WHO says these 12 deadly superbugs pose the greatest health threats to humans
The World Health Organization has released its first list of the world's most dangerous superbugs — 12 families of bacterial supervillains considered the most serious threats to human health. Acinetobacter baumannii, which is in the critical category can cause lung, blood and brain infections
For the first time ever, the World Health Organization (WHO) has published a list of the world’s most dangerous and deadly superbugs or (antibiotic-resistant “priority pathogens”) on Monday, detailing 12 families of bacterial supervillain that pose the greatest threat to human health and kill millions of people every year.
The list, created by a group of international experts led by the WHO and the University of Tübingen in Germany. With this list, the U.N. health agency is again raising the alarm over the growing health threat created by the gram-negative bacteria that are resistant to key antibiotic drugs. And that is making health care more complicated, as medical professionals are forced to try one drug after another to treat hospital-acquired infections.
In a press briefing on Monday, the U.N. health agency has urged scientists, governments and pharmaceutical industries to create new drugs to tackle 12 antibiotics-resistant supergerms, including salmonella and Staphylococcus aureus, threatening an explosion of incurable disease. The list is also intended to help guide and promote research and development (R&D) of new drugs by the pharmaceutical industry, as part of WHO’s efforts to address evolving global resistance to antimicrobial medicines.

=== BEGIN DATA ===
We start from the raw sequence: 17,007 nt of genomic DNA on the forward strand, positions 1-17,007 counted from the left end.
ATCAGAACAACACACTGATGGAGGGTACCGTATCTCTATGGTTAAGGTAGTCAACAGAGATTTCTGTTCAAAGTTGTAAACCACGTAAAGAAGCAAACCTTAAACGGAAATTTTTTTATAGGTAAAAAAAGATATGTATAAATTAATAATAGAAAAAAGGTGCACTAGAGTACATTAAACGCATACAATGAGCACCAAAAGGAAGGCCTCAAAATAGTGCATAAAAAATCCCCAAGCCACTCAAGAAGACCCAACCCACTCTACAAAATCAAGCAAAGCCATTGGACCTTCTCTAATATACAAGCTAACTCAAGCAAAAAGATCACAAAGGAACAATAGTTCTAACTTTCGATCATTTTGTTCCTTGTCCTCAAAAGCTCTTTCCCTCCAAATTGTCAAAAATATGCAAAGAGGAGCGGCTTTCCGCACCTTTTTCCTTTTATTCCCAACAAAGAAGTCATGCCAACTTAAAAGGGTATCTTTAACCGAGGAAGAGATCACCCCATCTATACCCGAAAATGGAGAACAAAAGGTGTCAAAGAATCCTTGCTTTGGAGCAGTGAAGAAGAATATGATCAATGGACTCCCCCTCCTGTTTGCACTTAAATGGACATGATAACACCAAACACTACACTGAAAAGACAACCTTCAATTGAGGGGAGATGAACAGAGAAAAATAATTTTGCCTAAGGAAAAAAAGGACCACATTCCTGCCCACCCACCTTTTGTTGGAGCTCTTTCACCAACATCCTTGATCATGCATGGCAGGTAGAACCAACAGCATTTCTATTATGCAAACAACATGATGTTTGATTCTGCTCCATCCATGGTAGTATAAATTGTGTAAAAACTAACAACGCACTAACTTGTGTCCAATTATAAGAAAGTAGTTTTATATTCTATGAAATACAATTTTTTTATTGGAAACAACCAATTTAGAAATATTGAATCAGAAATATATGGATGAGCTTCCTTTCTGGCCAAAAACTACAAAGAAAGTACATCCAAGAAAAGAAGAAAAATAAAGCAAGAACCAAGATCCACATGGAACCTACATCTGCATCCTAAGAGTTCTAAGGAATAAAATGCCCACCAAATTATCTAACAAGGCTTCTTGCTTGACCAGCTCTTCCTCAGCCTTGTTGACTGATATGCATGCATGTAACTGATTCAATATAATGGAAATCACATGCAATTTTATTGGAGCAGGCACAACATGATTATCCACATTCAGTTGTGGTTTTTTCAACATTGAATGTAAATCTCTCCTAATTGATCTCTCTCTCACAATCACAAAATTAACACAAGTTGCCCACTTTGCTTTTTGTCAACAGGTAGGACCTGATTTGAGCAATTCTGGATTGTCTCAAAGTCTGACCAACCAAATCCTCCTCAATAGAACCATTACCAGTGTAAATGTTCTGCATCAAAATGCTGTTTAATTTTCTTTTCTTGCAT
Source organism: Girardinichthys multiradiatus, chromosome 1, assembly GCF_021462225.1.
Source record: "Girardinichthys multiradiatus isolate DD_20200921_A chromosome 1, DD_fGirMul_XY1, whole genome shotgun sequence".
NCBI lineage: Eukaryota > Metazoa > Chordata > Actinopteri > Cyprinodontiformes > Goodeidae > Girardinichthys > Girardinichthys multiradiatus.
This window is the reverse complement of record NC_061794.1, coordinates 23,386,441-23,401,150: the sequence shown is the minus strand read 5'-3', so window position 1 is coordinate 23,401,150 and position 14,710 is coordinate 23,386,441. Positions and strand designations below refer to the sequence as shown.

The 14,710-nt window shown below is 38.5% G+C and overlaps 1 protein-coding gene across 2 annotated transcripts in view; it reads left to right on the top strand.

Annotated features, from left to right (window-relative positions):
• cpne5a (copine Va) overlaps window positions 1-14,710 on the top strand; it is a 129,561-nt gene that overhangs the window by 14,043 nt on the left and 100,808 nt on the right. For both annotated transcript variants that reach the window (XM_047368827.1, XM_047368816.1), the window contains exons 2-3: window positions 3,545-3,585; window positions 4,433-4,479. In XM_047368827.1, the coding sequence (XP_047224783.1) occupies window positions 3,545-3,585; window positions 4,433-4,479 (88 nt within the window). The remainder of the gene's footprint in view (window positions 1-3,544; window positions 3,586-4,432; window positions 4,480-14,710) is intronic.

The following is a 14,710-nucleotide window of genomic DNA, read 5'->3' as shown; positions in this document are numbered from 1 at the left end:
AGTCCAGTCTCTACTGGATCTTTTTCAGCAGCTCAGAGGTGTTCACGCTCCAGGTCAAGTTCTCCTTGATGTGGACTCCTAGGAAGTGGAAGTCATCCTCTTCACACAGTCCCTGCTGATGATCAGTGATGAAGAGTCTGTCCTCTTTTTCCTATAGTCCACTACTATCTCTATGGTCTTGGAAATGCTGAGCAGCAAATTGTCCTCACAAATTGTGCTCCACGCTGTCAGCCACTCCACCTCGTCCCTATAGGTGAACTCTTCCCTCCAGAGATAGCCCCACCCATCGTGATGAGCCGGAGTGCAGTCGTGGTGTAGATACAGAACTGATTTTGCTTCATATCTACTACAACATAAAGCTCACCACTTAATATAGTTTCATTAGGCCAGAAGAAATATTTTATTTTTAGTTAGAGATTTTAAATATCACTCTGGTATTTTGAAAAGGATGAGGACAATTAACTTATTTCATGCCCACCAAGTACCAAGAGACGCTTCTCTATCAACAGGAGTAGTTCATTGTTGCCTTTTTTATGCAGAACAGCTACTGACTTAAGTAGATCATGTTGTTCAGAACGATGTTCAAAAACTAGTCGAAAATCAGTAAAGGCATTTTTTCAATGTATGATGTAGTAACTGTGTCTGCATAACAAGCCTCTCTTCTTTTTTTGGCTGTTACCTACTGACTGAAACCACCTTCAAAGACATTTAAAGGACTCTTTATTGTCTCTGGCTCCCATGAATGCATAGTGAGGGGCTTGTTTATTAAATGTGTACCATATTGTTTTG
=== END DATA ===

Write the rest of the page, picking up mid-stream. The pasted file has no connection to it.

“This list is a new tool to ensure R&D responds to urgent public health needs,” says Dr Marie-Paule Kieny, WHO’s Assistant Director-General for Health Systems and Innovation. “Antibiotic resistance is growing, and we are fast running out of treatment options. If we leave it to market forces alone, the new antibiotics we most urgently need are not going to be developed in time.”
For years, medical professionals have warned that the looming threat of bacteria resistant to antibiotic-drugs could result in a full-scale global crisis with millions of deaths. Globally, antibiotic resistance has been seen in every country, according to WHO, and according to the Review on Antimicrobial Resistance that was commissioned by the British government, about 700,000 people around the world die annually due to multidrug-resistant infections. And if the phenomenon can’t be halted, the experts predict that such infections will kill 10 million people annually by 2050 (more than cancer kills today).
The WHO list is divided into three categories according to the urgency of need for new antibiotics: critical, high and medium priority. Many belong to a class called gram-negative bacteria which have evolved to fight off multiple types of antibiotics.
At the top of the “critical” category are three families of bacteria— Acinetobacter baumannii and Pseudomonas aeruginosa, which can cause deadly bloodstream infections and pneumonia, most commonly spread mainly in hospitals among transplant recipients, chemotherapy patients and people in intensive care. And the third on the list, carbapenem-resistant Enterobacteriaceae, is a family of germs that include Salmonella and E. coli bacteria. They also commonly originate in hospitals, and can lead to bloodstream infections, urinary tract infections and pneumonia with high mortality rates. In January, an American woman died of an infection, resistant to all the available antibiotic-drugs, caused by a germ called Enterobacteriaceae, which is on the U.N. health agency’s critical list.